To keep the spread of the Code Red worms from slowing down its cable Internet network, AT&T is blocking access to Web servers run by residential customers, a spokeswoman said Wednesday. 
I have a bad feeling that other companies are going to follow suit.  There are several members of this website that have been affected by this blockage.  Read the full article here.

August 9, 2001
This Code Red thing is becoming a huge pain in the butt across the Internet.  If you have a webserver running IIS, then you should make sure you computer is secured. Read the MS security bulletin and download the patch for Code Red here.  If you want to see if you server is at risk for being infected by Code Red, Symantec has a free download to check your computer.  You can get the download here.  For more on Code Red, Symantec and GRC both have good info.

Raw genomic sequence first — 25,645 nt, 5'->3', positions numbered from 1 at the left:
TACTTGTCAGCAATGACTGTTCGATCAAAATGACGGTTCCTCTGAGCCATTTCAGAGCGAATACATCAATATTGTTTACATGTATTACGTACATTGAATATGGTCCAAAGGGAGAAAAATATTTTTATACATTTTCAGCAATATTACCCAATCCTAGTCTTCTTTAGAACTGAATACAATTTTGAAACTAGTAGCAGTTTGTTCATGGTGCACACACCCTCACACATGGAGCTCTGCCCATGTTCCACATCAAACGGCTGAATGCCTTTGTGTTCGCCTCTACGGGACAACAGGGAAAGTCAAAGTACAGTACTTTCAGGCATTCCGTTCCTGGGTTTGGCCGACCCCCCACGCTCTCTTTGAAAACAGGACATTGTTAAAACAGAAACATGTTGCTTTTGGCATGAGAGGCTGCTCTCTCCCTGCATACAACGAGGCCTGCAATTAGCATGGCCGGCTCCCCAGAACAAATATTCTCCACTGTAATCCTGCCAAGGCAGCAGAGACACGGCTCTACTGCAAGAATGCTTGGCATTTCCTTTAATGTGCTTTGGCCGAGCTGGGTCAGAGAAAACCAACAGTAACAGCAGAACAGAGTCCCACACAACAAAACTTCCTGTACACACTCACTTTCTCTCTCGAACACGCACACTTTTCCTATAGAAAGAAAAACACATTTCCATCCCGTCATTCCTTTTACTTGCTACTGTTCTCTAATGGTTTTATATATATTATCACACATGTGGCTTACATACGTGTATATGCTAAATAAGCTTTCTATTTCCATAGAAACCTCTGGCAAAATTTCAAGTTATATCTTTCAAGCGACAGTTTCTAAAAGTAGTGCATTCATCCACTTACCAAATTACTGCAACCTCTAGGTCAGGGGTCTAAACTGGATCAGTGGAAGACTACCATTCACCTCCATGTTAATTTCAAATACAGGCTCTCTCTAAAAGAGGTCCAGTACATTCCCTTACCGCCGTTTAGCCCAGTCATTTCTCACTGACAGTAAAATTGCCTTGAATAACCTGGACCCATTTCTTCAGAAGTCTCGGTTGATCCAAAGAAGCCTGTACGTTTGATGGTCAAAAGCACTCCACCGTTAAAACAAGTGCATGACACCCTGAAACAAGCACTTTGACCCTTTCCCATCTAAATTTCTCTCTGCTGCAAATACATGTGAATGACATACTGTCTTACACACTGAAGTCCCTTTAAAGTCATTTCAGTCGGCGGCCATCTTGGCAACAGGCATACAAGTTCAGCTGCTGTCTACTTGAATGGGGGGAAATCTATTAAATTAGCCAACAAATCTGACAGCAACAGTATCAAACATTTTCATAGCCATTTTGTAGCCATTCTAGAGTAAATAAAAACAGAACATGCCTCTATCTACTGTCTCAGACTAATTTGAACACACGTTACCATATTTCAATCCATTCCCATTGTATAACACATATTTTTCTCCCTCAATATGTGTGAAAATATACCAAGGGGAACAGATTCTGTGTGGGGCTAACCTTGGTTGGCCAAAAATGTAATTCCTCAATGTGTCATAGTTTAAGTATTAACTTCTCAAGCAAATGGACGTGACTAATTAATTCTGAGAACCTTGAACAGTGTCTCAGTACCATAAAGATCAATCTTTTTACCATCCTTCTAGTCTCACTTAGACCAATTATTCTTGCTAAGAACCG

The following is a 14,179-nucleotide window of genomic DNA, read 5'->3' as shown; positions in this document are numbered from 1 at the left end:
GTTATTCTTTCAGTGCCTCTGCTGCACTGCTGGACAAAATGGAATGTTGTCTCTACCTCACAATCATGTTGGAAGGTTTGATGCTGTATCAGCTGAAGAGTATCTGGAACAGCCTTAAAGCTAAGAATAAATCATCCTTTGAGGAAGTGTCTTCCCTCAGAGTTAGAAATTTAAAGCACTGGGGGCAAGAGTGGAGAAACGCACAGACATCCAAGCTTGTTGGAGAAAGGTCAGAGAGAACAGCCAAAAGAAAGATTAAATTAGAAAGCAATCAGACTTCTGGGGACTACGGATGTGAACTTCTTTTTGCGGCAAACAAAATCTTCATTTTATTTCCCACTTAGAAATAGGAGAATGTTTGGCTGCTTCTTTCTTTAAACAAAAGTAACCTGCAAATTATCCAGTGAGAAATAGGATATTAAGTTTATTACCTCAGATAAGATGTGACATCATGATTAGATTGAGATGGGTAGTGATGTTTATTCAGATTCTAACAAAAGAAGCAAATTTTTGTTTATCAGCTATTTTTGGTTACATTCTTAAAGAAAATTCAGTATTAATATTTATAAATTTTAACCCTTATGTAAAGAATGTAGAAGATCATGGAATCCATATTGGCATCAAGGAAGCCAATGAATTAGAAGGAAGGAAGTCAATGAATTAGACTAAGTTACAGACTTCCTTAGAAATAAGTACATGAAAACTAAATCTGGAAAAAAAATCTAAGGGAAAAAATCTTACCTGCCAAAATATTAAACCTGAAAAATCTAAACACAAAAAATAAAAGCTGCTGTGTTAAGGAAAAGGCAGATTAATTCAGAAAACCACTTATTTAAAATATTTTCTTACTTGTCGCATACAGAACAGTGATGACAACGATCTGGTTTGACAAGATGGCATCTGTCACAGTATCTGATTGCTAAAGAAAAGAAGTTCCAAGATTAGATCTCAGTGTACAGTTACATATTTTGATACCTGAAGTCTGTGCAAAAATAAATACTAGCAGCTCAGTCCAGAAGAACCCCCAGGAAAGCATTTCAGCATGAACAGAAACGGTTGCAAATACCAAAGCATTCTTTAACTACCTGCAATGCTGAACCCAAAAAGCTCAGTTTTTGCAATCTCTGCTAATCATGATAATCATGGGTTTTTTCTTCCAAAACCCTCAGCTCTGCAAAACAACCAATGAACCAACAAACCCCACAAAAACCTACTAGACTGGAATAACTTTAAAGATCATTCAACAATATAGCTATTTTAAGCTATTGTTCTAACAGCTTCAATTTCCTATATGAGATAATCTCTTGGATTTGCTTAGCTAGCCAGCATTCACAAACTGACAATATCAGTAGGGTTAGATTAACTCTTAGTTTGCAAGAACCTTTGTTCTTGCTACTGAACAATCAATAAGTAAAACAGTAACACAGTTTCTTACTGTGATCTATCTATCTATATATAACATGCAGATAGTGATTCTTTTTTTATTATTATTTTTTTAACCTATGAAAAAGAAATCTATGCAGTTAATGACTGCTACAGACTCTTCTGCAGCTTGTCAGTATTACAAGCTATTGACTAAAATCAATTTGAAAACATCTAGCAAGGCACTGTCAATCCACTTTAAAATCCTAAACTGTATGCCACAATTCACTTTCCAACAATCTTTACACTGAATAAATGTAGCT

Most people who run webservers almost never mention this, but you should also run antivirus software on your server.  For example, if everybody who had a webserver also ran an updated version of their antivirus, viruses would be stopped.  But since people are too lazy to run antivirus, let alone keep the definitions updated, worms like Code Red will keep on propagating.  With more people like you and I running webservers from home, it is our responsibility that our webservers are not used as relay points for spam, virus, hacks, etc.  This means we have to apply all security patches to our software and run a good antivirus program that auto updates through the web.

While we're on the subject of viruses, I've been getting a ton of email with a virus attached.  The email looks like this: